Having done a bang up job on the Healthcare.gov rollout (after retaining virtually every private sector company with relevant skills to fix the 500 million-lines-of-code monster), Jeff Zients, as we reported previously, is set to become director of the National Economic Council (perhaps he will next roll out a database where America’s unemployed sign up). But what is more notable is that his replacement in leading the overhaul of the Obamacare exchanges is a former executive from Microsoft. Kurt DelBene, whose wife just happens to be Democratic Congresswoman Suzan DelBene. What could possibly go wrong as cronyism brings Blue Cross together with the Blue Screen of Death?
Kurt DelBene, previously president of the company’s Office division, is “retiring” from Microsoft. He’s only 52, so this is more about an up-or-out decision.
Office, which is still the dominant work software suite for most businesses of any scale, is a big revenue generator for Microsoft. It’s also been undergoing a major transition to become “Office 365,” the final stroke in the long-term move from the old boxed software days to software-as-a-service, sold in subscriptions to consumers and business customers alike.
DelBene managed the release of the cloud-based Office 365, but his former domain is now being stuffed into the company’s new “applications and services group.” That group will be led by Qi Lu, previously the head of Microsoft’s not-terribly-successful search and online services business.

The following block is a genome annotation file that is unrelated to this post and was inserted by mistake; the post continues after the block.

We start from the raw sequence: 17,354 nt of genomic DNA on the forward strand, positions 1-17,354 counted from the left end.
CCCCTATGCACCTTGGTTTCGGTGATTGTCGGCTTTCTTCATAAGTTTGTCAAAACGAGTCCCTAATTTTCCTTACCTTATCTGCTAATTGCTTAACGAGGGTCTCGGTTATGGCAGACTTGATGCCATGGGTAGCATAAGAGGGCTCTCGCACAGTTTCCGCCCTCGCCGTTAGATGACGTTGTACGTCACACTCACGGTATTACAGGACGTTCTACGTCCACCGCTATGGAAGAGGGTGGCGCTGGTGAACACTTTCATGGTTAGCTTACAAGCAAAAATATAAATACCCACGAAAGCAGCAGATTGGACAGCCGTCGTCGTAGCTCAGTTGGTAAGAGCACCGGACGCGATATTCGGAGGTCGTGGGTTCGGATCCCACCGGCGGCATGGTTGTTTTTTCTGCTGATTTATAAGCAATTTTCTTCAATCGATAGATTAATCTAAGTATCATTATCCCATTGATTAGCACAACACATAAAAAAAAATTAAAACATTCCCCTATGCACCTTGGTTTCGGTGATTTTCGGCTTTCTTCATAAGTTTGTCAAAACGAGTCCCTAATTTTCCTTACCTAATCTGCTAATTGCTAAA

and his wife, Congresswoman Susan DelBene,
DelBene, a Democrat who spent some $2.8 million of her own money on last year’s campaign, returns to Washington, DC, this week with immigration high on the agenda in the House of Representatives. But so far there’s little sign that the Republican-controlled chamber plans a comprehensive approach to match the bill passed by the Senate last month.
Her position on the House Judiciary Committee <http://judiciary.house.gov/> gives her a front-row seat for the immigration debate, as well as several other reform efforts important to technology businesses, including electronic privacy and sales tax collections by online retailers (hello, Amazon).
via Zero Hedge http://feedproxy.google.com/~r/zerohedge/feed/~3/K1CqIWnss2c/story01.htm Tyler Durden